Gaining insight from loss

A weekend retreat aims to help people move on from bereavement and break-ups, says Colette Sheridan

THE end of a relationship, whether through separation, divorce or death is one of life’s most devastating experiences. Psychologists say it usually takes about a year before someone feels ready to move on. But this can vary widely. After losing a partner, men are more likely than women to make a long-term commitment again. But people deal with loss in different ways.

Helping people to deal with the loss of a partner is the aim of Beginning Experience, a peer ministry which was established by a nun in the US and has been active in Ireland since 1987. While its programmes are rooted in the Catholic Church, it is open to people of all denominations and none. It is holding a residential weekend in the Emmaus Centre in Swords in Dublin on May 4-6 which costs €200.

A team of trained facilitators who have experienced the loss of a partner will guide participants through their emotions. There will be opportunities for reflection, questions and group sharing.

Linda Gregg is president of the Beginning Experience Dublin team. She says the aim of the weekend is to enable people to be free to live and love again. She stresses that Beginning Experience is not a social club but rather a place where people come to gently work through the feelings they’re experiencing following the end of their marriage.

A mother of two grown-up children, Linda’s marriage of 14 years ended in 1995 when her husband left.

“At the time, I was devastated and angry. It was because of the anger that I joined Beginning Experience which helped me come to terms with my situation. I also had to accept the part I had played in the break-up.”

Loneliness was another issue for Linda. “I devoted myself entirely to the children and didn’t deal with how I was feeling. In time, this led to bitterness. I resented feeling so isolated in my situation.”

In 2005, Linda experienced a new lease of life when she joined Beginning Experience. “It gently encouraged me to go through the emotions I was feeling and to finally accept what had happened and to move on. It’s a very gentle process that enables you to focus on yourself and your feelings in a safe environment.”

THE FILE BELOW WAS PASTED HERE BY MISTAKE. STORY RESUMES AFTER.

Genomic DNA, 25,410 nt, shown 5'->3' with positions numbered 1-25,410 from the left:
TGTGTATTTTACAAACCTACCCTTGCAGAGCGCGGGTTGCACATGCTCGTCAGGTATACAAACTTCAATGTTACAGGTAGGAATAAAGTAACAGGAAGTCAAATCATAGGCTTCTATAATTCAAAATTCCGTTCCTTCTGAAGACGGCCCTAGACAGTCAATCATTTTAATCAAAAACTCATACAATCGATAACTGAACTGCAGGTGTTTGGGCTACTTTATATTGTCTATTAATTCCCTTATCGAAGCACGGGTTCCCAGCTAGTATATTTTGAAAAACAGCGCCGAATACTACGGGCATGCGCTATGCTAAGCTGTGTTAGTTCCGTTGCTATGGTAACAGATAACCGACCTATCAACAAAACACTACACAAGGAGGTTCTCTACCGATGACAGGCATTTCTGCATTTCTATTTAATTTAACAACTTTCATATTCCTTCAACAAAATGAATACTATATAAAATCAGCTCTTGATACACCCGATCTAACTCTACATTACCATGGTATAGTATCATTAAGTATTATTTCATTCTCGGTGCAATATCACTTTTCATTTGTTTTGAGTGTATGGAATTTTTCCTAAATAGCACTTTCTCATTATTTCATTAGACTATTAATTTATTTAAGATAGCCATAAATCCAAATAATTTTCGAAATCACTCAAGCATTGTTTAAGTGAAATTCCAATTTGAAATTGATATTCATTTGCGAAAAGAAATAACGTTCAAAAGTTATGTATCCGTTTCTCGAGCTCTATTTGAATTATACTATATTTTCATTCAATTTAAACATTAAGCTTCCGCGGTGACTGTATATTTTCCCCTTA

Participants are invited to take a look at the different stages of grief, experienced not just as a result of death, but also because of relationship breakdown.

Deirdre Kelly’s husband died five and a half years ago from chronic lymphatic leukaemia.

“My daughters had left home so I was on my own. Basically, I went searching for different things. I joined a ‘people alone’ travelling club. It was on a weekend away with the club that I was told about Beginning Experience. I enrolled for a weekend retreat and have never looked back.

“Up to then, I was running all the time, booking flights for anywhere; I couldn’t stay at home. Then, when I’d return from a trip, I was faced with reality. I didn’t feel lonely because I’m quite happy to be on my own.

“I felt guilty that I was still alive and wondered why he had to go. I also hated having to face three family weddings and two births in the last five years on my own. They were hard occasions.”

Deirdre says the minute she walked in the door of Beginning Experience, she felt safe. She is now a facilitator at the retreats.

Looking back on her marriage, Deirdre says it was very happy, which helped her get over her loss. “I’ve had two relationships since my husband’s death. One of them was long-term but it fizzled out a few weeks ago. It was my fault. But I don’t regret it. I have too much living to do.”

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